In the embodiment shown, the fan cover 68 engages the diffuser 62 and is also trapped between the upper housing half 26 and the lower housing half 28. The fan top 66 is received in the fan cover 68 to cover the impeller 64. Due to the contoured shape of the housing 20, the tubular extension 82 of the fan cover 68 is smoothly bent to direct air along the curved suction path through the vacuum cleaner. The fan cover 82 engages the front inlet 34 and is trapped between the upper housing half 26 and the lower housing half 28. Accordingly, the motor 60, the fan diffuser 62, the fan top 66, and the fan cover 68 are all fixed in the housing 20 between the upper housing half 26 and the lower housing half 28.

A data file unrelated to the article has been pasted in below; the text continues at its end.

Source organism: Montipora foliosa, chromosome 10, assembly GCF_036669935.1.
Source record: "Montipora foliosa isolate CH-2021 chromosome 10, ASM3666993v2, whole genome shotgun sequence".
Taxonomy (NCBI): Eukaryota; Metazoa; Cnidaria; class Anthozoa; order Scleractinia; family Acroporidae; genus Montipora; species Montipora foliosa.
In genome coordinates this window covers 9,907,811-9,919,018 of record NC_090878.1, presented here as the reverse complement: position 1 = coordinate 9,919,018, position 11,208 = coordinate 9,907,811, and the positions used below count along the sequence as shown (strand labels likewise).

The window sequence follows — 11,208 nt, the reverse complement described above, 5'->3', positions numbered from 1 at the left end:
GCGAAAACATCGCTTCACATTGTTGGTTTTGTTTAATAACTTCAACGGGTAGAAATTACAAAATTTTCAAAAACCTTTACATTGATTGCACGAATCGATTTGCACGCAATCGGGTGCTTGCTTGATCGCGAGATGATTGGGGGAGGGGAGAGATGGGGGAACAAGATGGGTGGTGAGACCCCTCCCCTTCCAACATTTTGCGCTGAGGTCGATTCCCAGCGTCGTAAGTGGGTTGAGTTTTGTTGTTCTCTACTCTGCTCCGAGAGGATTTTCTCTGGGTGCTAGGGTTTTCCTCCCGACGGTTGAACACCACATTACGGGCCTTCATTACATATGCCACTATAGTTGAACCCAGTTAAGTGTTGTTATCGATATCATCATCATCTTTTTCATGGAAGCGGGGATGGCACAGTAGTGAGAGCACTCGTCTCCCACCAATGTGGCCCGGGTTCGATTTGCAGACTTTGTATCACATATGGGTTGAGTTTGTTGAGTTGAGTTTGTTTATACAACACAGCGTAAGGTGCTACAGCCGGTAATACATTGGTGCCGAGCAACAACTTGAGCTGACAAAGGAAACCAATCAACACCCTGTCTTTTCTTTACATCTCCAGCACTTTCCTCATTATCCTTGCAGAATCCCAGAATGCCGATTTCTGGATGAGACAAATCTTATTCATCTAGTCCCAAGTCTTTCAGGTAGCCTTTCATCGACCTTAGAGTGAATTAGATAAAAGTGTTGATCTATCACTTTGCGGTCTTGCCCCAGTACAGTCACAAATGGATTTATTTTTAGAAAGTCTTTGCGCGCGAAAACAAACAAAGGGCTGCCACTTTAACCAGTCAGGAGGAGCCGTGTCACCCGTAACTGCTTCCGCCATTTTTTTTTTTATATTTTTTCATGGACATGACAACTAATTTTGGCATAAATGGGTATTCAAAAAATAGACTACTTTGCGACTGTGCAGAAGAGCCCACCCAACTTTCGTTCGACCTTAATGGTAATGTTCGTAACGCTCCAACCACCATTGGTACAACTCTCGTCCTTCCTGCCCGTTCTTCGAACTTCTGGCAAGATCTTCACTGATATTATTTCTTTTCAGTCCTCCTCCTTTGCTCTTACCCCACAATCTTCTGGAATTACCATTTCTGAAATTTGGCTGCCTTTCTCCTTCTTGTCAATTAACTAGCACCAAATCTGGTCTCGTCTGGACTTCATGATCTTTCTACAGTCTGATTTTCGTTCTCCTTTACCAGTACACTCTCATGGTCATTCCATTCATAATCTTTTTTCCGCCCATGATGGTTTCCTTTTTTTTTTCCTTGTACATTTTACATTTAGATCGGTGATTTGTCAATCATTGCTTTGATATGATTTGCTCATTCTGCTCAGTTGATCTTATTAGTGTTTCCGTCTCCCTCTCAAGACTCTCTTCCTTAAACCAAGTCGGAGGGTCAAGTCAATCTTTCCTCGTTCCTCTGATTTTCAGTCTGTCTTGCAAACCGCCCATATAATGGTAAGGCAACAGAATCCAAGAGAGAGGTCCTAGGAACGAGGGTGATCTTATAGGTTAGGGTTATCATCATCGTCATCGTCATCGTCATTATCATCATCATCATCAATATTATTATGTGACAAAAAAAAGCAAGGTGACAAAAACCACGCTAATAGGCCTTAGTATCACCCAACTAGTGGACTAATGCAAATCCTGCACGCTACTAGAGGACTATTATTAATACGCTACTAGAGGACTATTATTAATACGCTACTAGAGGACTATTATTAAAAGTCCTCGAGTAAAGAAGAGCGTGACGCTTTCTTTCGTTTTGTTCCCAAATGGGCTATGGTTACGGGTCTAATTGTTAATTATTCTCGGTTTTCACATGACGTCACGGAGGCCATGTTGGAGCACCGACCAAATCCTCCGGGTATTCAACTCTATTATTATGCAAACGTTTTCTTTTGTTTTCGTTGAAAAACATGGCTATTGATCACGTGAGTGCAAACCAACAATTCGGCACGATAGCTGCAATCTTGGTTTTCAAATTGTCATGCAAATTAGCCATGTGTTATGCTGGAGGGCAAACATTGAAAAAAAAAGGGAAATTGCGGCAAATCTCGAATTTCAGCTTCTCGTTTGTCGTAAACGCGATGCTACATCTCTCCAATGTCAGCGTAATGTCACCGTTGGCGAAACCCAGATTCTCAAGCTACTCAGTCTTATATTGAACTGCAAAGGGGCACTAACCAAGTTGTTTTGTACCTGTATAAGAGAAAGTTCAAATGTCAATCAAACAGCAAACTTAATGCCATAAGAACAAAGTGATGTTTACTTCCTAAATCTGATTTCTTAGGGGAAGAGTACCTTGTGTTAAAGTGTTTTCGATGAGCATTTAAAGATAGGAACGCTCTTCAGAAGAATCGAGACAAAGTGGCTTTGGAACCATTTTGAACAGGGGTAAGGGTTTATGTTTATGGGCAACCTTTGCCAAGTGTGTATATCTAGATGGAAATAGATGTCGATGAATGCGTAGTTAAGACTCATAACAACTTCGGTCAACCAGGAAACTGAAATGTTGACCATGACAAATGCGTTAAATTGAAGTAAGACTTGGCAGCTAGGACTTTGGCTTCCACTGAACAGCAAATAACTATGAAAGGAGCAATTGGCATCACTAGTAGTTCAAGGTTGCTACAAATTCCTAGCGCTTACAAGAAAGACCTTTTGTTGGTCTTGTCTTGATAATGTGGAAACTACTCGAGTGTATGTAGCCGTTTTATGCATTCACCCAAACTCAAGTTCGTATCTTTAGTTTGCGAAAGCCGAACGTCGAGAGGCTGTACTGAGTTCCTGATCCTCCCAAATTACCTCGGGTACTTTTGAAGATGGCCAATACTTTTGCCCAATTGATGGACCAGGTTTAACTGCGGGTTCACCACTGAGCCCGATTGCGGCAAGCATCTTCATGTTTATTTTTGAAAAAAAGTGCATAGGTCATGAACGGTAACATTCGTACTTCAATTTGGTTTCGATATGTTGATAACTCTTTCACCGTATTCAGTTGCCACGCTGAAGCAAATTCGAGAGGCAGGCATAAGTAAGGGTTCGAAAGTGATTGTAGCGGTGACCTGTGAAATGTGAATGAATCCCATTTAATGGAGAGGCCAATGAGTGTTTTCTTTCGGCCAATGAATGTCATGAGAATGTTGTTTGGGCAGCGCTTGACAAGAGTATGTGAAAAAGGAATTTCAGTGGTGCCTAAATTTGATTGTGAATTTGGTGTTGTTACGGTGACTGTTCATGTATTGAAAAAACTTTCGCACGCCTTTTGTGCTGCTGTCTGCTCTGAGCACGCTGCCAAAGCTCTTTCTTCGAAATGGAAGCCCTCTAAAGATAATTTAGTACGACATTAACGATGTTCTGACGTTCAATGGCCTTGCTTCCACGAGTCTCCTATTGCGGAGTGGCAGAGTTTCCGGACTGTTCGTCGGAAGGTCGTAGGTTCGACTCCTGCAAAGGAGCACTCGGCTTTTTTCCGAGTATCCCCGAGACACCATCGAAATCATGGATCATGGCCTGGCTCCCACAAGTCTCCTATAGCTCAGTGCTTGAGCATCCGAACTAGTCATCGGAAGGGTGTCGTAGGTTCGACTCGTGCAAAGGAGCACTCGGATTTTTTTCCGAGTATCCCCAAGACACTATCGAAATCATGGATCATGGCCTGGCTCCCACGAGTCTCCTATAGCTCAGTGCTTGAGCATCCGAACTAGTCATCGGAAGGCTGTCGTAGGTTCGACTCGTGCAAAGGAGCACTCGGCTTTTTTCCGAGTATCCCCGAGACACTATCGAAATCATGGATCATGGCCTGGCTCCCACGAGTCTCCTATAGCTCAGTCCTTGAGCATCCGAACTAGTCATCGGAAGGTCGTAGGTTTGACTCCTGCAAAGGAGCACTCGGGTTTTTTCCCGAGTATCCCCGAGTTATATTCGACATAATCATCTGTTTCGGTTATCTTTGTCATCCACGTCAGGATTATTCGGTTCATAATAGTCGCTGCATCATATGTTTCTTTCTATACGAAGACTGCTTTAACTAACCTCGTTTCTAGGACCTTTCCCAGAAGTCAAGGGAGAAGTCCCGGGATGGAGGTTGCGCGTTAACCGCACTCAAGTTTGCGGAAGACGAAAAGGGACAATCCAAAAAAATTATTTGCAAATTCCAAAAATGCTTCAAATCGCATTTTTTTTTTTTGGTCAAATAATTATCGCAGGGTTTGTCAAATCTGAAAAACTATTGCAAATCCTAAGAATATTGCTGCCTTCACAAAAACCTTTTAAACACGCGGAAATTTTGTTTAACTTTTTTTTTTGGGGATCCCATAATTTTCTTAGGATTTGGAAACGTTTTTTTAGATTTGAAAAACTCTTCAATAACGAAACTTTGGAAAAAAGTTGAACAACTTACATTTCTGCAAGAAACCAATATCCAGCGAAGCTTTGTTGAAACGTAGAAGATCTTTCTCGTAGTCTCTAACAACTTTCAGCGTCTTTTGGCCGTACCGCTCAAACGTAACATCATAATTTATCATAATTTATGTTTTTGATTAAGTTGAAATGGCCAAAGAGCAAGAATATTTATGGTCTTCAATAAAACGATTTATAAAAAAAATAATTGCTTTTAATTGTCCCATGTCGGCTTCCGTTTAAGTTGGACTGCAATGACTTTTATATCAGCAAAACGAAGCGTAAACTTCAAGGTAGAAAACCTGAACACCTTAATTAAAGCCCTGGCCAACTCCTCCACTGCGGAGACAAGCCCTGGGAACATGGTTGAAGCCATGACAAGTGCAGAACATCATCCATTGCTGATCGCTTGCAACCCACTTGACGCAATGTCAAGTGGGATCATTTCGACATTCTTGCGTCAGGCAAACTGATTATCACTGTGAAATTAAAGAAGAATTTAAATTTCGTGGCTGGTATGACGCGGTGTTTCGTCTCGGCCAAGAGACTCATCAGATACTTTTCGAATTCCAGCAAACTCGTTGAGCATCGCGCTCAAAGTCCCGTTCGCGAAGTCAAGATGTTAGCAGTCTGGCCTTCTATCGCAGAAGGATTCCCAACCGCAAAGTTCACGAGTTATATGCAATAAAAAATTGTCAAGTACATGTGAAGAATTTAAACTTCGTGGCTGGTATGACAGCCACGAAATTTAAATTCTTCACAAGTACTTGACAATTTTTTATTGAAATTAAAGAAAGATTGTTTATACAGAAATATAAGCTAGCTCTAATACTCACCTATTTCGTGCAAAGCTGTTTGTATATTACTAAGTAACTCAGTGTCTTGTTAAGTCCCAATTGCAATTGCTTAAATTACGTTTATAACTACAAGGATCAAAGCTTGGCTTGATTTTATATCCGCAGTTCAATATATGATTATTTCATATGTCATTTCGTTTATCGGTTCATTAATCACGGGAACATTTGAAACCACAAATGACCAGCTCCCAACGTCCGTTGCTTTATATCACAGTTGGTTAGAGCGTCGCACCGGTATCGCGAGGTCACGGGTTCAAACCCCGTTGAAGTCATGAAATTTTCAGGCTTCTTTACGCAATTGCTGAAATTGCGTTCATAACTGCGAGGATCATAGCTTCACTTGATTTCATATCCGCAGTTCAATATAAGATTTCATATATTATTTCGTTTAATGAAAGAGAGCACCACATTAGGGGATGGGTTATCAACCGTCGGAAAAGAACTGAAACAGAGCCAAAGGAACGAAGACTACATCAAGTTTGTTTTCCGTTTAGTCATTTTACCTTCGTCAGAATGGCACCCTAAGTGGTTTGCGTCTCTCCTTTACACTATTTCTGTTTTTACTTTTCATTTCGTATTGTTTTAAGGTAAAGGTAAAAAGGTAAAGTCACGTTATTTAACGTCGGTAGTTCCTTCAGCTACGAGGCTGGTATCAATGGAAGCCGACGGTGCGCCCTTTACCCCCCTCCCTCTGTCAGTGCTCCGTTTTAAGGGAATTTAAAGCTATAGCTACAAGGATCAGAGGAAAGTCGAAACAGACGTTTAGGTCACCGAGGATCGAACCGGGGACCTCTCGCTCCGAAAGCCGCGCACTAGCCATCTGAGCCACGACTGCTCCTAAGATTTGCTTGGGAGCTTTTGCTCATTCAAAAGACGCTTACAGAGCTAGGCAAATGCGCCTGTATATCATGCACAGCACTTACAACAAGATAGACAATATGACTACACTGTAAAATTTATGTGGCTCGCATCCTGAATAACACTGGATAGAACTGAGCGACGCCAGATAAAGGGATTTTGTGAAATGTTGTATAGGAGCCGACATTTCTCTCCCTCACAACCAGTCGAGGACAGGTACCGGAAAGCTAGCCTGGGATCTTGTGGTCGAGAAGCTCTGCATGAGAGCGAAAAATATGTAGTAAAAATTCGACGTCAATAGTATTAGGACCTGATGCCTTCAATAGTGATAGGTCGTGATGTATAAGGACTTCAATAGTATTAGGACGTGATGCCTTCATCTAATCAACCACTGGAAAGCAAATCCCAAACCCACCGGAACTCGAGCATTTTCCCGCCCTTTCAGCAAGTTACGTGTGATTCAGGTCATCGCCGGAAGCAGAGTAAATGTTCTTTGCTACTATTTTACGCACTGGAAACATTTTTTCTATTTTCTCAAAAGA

In the depicted embodiment, the motor 60 is electrically driven. A battery housing 100 is received in the housing 20 between the upper housing half 26 and the lower housing half 28. Electrical contacts 102 and 104 are disposed at opposite ends of the battery housing 100. A battery 106, which in the depicted embodiment is a rechargeable lithium battery, is received in the battery housing 100 to provide electrical power to the motor 60. The battery contacts 102 and 104 are electrically connected to a printed circuit board (PCB) assembly 108, which is electrically connected to vacuum cleaner charging contacts 112 and the electrical motor 60. The vacuum cleaner contacts 112 connect to a lower portion of the fan cover 68 and extend through a notch 114 formed at a forward edge of the lower housing half 28. A switch 116 (FIG. 6) is found on the printed circuit board assembly 108 to control the delivery of electrical energy from the battery 106 to the motor 60.